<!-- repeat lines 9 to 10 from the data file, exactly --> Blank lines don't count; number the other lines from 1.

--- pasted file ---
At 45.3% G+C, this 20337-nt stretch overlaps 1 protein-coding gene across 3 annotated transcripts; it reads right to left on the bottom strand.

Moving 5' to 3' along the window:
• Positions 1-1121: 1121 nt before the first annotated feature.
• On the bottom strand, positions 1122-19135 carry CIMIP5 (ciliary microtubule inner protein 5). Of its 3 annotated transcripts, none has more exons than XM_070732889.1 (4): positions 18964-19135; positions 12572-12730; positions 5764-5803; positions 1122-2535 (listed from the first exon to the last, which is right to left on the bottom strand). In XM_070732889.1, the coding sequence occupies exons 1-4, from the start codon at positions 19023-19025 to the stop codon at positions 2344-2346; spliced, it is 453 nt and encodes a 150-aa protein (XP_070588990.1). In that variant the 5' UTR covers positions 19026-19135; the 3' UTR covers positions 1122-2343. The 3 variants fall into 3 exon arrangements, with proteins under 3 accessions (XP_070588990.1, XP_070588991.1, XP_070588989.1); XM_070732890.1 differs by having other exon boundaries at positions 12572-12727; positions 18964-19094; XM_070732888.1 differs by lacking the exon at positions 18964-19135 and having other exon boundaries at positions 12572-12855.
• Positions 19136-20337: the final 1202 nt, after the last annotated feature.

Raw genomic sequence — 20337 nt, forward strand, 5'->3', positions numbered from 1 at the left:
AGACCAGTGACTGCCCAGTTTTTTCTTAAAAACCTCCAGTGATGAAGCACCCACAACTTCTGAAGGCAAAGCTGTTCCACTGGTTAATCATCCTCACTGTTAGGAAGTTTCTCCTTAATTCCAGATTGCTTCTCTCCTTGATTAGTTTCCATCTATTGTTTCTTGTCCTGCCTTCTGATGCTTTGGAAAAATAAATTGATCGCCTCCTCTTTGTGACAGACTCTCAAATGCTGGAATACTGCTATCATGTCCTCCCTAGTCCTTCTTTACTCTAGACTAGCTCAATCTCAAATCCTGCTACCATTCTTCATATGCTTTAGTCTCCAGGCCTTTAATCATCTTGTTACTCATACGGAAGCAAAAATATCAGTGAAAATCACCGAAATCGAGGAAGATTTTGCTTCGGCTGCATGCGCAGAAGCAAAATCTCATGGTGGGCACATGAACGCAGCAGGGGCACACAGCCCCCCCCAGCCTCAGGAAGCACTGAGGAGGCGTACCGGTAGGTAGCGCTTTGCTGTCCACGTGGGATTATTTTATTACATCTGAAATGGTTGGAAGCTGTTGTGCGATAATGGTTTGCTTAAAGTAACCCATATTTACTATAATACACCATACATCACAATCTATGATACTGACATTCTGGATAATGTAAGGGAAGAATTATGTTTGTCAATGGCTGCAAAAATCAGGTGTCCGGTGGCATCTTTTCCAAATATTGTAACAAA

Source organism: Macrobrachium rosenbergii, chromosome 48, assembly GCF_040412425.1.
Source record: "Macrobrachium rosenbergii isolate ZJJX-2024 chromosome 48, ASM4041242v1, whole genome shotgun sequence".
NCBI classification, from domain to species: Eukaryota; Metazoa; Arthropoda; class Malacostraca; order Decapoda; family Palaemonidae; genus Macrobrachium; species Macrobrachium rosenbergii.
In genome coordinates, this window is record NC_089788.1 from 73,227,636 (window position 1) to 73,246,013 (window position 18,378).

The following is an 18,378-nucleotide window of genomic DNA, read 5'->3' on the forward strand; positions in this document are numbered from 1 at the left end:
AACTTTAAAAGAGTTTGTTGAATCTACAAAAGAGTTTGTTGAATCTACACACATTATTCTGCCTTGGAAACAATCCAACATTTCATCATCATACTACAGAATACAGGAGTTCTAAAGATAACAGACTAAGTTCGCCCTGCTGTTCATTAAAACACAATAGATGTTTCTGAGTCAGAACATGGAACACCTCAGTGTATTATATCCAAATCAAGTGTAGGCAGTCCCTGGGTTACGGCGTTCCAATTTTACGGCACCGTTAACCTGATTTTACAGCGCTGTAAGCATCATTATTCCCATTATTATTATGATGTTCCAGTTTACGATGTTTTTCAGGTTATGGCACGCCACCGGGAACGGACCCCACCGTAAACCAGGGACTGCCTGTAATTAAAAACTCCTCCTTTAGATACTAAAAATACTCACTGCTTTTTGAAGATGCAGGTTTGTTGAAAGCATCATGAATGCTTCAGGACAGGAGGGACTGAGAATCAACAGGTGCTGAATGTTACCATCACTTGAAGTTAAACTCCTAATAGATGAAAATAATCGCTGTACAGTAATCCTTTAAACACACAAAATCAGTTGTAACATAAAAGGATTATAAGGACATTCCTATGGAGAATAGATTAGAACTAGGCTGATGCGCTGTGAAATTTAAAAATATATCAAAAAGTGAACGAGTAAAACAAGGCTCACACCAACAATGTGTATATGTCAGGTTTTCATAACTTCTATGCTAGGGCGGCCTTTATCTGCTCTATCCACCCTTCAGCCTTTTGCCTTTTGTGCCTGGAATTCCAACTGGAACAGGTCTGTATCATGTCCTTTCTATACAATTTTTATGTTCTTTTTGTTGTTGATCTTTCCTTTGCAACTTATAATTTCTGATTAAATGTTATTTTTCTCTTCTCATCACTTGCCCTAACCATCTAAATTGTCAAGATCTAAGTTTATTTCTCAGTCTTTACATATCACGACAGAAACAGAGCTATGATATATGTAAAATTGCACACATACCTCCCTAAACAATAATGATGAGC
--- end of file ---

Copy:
Source record: "Macrobrachium rosenbergii isolate ZJJX-2024 chromosome 48, ASM4041242v1, whole genome shotgun sequence".
NCBI classification, from domain to species: Eukaryota; Metazoa; Arthropoda; class Malacostraca; order Decapoda; family Palaemonidae; genus Macrobrachium; species Macrobrachium rosenbergii.